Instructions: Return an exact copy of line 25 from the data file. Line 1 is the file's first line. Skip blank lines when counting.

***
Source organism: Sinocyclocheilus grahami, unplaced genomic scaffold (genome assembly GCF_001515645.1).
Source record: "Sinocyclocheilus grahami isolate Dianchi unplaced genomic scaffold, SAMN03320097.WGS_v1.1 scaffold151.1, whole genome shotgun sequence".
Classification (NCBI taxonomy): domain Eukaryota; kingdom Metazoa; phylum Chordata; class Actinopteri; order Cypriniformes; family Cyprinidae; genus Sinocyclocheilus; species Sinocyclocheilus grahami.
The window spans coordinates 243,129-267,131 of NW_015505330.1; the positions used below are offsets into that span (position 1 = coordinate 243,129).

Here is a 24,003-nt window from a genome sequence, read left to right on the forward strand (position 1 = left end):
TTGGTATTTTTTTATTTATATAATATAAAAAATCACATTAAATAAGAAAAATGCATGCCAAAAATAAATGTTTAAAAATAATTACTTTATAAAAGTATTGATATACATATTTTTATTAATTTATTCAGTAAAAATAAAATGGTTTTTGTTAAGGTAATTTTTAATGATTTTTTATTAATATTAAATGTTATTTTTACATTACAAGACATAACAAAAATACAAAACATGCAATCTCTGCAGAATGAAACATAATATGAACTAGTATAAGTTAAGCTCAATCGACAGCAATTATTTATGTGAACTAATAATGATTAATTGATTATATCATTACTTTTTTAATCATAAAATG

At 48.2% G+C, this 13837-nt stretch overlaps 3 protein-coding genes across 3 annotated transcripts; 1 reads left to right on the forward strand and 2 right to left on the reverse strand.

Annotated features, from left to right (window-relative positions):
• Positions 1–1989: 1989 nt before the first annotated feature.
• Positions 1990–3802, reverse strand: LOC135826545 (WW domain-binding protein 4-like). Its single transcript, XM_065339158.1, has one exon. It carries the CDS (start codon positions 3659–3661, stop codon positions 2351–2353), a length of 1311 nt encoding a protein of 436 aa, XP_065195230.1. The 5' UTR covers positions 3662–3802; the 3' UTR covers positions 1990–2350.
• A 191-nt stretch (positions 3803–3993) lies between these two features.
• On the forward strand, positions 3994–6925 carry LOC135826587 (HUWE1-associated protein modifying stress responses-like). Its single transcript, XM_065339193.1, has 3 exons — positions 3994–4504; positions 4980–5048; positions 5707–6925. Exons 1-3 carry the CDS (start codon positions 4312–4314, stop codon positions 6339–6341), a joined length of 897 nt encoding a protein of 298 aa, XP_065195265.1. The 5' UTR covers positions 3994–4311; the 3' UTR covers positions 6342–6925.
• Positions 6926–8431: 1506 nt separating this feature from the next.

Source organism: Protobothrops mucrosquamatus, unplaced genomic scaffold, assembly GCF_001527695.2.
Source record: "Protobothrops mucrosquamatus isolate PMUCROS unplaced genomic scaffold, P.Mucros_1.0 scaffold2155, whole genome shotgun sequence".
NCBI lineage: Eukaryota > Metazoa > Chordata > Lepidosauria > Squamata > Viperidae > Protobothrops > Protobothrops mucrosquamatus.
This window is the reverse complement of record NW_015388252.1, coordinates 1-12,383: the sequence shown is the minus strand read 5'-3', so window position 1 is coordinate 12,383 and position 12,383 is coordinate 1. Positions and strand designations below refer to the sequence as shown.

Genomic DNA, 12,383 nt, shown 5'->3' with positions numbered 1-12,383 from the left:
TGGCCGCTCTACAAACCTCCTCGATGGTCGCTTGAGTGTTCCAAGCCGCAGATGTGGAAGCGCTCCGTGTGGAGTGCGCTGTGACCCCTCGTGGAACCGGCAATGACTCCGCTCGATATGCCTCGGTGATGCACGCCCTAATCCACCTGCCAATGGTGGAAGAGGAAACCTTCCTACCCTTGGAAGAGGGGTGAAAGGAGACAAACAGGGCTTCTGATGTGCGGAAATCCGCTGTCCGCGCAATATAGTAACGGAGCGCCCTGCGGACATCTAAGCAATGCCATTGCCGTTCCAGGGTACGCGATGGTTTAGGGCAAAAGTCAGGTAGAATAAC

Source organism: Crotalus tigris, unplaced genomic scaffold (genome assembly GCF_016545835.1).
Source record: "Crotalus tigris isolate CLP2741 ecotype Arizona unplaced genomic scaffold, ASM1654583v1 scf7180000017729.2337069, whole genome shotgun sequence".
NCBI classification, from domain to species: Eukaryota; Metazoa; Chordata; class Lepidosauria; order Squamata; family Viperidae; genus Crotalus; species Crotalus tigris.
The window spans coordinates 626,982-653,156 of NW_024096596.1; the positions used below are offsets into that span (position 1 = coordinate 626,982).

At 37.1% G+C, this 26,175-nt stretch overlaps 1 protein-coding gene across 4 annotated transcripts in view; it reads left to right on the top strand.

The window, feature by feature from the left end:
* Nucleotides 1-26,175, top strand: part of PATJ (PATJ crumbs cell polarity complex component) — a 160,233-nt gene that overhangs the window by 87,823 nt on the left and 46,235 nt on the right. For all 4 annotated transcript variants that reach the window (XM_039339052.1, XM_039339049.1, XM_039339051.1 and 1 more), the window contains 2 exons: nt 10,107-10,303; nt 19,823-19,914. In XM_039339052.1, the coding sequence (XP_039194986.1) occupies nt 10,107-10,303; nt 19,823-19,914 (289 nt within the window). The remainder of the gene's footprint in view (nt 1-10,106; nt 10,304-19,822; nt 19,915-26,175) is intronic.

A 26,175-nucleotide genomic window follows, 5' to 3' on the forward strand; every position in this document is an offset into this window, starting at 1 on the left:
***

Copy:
The window, feature by feature from the left end: